Since 2011, the U.S. dollar has been in a cyclical bull market that has touched most aspects of global portfolio positioning this decade. We can’t call an end to this cycle yet, but we know it’s coming, and investors need to think about how this affects their investments.
The dollar has been slowly falling in value since the era of free-floating exchange rates began in the 1970s. A huge economy like the U.S. can’t grow as quickly as smaller, up-and-coming nations, so its share of the global economy has been slowly shrinking as others catch up. This creates incremental demand for foreign currencies and puts pressure on the dollar.
This gradual downtrend has been punctuated by three separate multi-year cycles of dollar strength. We believe we’re close to the end of this third cycle, which suggests investors should consider reviewing their portfolios.
What does history tell us?
The current dollar bull cycle started in May 2011 as several broad measures of the currency and sentiment bottomed out. The most recent peak in the dollar in January 2017 marked a 43% move upwards over the course of nearly six years from the start of the cycle. This compares to the two previous up-cycles of 90% in five years and 41% in seven years, which ended in 1985 and 2002, respectively. This most recent bull market seems similar in scale and duration to the previous up-cycles.
What causes dollar bull cycles to lose steam?
There are several explanations for cyclical turning points in the dollar. Most relate to factors specific to individual currency pairs, but certain issues could be cited in the eventual demise of this dollar cycle.
1. Interest rate dynamics
The U.S. economy led developed nations in coming out of the global recession, and the U.S. Federal Reserve was the first central bank to start raising interest rates from record low levels. This supported the dollar when neighbouring currencies were contending with near-zero interest rates in their home markets. But in recent months central banks in Canada and Europe have hiked or considered unwinding quantitative easing programmes. Since the U.S. was the first to raise rates, the market might think it will be the first to stop, which could cap the dollar’s rise.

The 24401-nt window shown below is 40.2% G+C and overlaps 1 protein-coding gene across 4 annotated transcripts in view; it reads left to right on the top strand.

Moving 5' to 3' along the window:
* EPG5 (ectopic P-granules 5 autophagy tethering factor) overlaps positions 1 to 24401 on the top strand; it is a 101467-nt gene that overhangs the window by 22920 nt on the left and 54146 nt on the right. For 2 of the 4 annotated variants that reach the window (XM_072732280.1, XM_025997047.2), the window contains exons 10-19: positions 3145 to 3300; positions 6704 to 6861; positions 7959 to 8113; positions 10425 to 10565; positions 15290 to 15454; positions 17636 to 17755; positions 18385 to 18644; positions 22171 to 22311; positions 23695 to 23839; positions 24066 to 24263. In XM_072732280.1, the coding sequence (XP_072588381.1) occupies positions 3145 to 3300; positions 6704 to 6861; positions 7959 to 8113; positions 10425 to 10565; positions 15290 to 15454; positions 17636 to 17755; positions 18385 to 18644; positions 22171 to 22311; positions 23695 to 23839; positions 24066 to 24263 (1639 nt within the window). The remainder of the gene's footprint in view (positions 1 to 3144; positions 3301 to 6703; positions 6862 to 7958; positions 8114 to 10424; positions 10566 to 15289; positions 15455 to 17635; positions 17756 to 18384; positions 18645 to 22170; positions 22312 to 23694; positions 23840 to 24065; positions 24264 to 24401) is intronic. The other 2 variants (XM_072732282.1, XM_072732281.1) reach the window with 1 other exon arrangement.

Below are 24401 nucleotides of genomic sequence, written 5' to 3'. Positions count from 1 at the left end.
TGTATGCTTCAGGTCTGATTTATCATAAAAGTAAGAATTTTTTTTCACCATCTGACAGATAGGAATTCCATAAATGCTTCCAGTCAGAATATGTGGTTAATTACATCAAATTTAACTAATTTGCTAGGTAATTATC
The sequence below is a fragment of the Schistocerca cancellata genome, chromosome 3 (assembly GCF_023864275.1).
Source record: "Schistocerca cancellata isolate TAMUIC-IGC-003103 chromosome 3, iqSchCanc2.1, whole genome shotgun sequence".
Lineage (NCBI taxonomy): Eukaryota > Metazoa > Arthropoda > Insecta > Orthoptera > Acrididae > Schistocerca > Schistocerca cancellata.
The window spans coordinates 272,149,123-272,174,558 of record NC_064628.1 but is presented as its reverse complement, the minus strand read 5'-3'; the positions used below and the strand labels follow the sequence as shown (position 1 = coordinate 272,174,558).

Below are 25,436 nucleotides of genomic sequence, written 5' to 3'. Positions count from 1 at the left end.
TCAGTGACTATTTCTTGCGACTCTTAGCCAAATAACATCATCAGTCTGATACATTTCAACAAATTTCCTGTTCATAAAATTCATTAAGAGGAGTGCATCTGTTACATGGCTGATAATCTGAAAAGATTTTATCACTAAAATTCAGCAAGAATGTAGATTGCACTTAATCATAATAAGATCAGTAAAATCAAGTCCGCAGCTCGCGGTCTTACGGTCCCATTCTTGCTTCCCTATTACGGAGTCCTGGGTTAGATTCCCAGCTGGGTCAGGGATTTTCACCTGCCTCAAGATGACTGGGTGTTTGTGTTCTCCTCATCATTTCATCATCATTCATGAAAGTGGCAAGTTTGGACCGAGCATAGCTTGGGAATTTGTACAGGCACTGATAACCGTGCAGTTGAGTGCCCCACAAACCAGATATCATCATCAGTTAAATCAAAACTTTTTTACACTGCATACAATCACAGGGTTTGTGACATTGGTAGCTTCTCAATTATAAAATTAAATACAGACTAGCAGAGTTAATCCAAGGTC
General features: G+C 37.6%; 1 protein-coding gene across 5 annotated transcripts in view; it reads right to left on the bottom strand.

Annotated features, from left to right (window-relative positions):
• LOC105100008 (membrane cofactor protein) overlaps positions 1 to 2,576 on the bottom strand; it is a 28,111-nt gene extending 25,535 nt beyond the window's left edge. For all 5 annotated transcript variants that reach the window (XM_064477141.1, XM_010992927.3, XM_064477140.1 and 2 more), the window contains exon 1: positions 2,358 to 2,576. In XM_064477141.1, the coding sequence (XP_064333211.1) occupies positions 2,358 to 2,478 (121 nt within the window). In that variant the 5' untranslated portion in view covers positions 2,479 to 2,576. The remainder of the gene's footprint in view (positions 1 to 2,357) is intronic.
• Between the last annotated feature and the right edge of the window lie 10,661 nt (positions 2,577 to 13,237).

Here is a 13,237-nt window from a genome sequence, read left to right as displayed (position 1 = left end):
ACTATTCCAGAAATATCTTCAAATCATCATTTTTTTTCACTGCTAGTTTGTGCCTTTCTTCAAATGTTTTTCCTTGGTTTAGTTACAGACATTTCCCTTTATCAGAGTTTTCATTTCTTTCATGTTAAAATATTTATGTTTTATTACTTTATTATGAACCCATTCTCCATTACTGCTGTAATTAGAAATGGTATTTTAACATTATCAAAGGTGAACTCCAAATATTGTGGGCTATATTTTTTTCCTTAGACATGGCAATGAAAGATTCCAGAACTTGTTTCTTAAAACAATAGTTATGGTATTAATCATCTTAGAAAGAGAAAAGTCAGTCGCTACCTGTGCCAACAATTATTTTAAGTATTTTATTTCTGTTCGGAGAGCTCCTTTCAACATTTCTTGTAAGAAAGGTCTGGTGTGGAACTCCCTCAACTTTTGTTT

It’s hard to label a currency as overvalued just because certain items cost more. But fair-value measures such as purchasing power parity are useful for highlighting currencies at extremes of valuation. In the modern era of globalisation, it’s unusual for major currencies to trade more than 20% above or below their fair value, and these extremes tend to mark the turning points of dollar cycles. In May 2011 the dollar was 15% below fair value and in January 2017, the most recent peak, it was 18% above.
3. Political uncertainty
The markets crave certainty and currencies often reflect sentiment toward economic and fiscal policies. Policy paralysis can weaken a currency, and the current lack of political consensus and strains within the U.S. may act as a headwind to the dollar. Key near-term risks include delays to tax reform and increases in the federal debt ceiling.
Positioning for a peak dollar world
History provides a few pointers toward investment themes that might work in a dollar bear market.
Products priced in dollars tend to be more in demand during a dollar bear cycle. Oil and hard industrial commodities enjoy a demand tailwind when the dollar is weak as those commodities appear cheaper to non-U.S. buyers.
These tailwinds are most pronounced when industrial commodities are already in a bull market. Most commodities peaked by 2011–12 and have been under pressure since, but a weakening dollar may give prices a boost.
Equity markets outside of the U.S. also tend to do well when the dollar is weak. International stocks currently appear to be at the start of their own bull cycle, and a weakening dollar could add to their outperformance.
This year, money has flowed out of U.S. stocks and into international stocks. This has been driven by cheaper valuations and faster earnings growth outside of the U.S., but the pause in the dollar bull this year probably played its part too.
U.S. equity sectors
The picture is less clear for U.S. stocks in a dollar bear market. Large caps, particularly multinational companies, tend to perform relatively well as they have a higher proportion of profits generated outside the U.S., mostly in appreciating foreign currencies.
Energy and Materials companies tend to outperform when the dollar is weak, due to the currency tailwind enjoyed by commodities generally, and to perform poorly in a dollar bull market.
Outside of these sectors it’s a mixed bag, although Health Care and Technology returns tend to correlate positively with the dollar. That said, most tech companies have developed relatively high overseas revenue streams so the traditional pattern of tech sector weakness may not hold in the next cycle.
RBC Capital Markets analysts currently project a dollar peak in March 2018, while consensus forecasts imply we’ve already seen the high-water mark. We won’t know for sure until after the fact, but if history is a guide we’re probably close to the end of the dollar bull cycle. It is worth considering how to position portfolios in anticipation of a sea change in the dollar.